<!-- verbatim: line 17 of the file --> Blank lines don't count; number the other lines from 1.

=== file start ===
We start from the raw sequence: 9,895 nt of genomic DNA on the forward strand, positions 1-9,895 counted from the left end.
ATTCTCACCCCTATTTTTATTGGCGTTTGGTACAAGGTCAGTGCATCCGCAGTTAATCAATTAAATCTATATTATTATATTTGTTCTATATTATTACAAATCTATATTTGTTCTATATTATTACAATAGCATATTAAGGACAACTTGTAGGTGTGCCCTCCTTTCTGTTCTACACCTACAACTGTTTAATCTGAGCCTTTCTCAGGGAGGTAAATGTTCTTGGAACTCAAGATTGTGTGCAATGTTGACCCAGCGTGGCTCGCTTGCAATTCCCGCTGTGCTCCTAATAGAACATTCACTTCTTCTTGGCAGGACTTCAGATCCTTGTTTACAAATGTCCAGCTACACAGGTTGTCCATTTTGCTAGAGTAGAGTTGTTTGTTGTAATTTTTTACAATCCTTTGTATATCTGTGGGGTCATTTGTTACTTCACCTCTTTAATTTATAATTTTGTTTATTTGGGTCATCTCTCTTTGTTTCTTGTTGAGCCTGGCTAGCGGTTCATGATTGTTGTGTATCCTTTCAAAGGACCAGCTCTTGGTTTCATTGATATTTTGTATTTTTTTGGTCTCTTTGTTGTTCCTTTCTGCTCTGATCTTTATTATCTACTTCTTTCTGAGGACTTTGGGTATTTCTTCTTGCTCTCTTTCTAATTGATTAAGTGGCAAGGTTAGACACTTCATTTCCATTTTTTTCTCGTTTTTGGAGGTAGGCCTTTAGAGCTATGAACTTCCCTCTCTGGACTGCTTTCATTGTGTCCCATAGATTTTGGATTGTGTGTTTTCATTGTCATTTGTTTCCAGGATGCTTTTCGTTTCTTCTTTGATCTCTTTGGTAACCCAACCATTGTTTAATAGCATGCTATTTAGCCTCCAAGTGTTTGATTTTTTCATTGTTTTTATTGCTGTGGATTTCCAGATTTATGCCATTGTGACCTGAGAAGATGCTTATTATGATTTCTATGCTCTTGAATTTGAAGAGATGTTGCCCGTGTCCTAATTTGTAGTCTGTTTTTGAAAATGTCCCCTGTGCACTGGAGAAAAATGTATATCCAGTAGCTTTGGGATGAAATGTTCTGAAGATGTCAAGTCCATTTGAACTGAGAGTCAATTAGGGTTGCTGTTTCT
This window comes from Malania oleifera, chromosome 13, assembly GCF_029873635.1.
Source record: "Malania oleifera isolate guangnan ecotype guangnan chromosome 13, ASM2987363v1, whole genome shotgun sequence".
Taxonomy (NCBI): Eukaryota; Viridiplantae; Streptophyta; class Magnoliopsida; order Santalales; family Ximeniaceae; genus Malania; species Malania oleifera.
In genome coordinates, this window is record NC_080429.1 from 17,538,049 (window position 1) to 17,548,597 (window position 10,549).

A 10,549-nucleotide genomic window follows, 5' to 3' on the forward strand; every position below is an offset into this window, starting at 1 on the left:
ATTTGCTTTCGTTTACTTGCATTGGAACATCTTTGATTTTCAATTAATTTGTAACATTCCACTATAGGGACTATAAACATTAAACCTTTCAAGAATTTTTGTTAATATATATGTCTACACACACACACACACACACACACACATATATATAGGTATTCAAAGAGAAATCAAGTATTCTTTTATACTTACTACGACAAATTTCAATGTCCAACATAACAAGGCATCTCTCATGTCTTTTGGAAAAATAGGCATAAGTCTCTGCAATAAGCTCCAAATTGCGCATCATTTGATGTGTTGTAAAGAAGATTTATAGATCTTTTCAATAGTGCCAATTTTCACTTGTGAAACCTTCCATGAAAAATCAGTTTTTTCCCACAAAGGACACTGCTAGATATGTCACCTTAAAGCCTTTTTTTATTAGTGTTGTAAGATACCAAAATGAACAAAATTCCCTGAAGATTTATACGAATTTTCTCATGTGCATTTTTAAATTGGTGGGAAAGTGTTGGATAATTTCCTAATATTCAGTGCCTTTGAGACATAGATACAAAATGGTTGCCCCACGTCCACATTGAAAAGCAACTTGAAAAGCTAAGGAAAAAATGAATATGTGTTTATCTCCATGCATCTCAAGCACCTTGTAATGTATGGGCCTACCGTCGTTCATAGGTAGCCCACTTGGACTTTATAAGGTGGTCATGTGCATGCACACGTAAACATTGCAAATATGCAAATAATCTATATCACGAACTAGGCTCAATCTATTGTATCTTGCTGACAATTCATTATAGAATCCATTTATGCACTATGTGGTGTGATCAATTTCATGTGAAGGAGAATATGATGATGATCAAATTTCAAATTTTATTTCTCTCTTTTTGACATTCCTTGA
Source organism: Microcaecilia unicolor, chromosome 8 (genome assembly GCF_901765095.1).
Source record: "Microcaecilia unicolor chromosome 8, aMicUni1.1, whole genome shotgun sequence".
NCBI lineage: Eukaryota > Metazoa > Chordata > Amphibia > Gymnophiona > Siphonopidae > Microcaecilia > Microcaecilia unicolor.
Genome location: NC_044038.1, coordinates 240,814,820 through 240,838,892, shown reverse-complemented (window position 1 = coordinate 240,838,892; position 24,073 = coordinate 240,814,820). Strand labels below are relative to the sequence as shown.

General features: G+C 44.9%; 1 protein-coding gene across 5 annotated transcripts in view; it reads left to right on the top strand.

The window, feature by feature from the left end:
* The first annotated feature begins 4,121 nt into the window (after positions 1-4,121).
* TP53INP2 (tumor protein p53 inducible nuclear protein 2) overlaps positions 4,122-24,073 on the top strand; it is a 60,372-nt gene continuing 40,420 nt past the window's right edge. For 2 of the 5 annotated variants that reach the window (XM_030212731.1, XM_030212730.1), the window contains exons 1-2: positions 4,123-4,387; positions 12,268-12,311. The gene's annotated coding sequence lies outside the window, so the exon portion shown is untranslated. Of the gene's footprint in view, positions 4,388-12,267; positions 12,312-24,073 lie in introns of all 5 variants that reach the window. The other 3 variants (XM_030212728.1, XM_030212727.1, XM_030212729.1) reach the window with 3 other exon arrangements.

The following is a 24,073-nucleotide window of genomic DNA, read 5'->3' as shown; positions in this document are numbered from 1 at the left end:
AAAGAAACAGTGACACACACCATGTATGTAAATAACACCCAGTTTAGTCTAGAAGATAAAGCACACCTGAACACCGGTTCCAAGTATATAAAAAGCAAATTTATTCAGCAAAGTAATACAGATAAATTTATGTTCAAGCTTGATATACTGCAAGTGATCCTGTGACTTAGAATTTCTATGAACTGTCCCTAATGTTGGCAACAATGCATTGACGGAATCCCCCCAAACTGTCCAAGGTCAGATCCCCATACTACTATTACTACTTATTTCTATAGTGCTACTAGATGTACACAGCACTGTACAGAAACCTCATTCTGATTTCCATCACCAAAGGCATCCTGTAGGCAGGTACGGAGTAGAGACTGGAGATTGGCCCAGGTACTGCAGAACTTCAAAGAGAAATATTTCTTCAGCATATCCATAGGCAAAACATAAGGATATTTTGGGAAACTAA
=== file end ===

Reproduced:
The following is a 24,073-nucleotide window of genomic DNA, read 5'->3' as shown; positions in this document are numbered from 1 at the left end: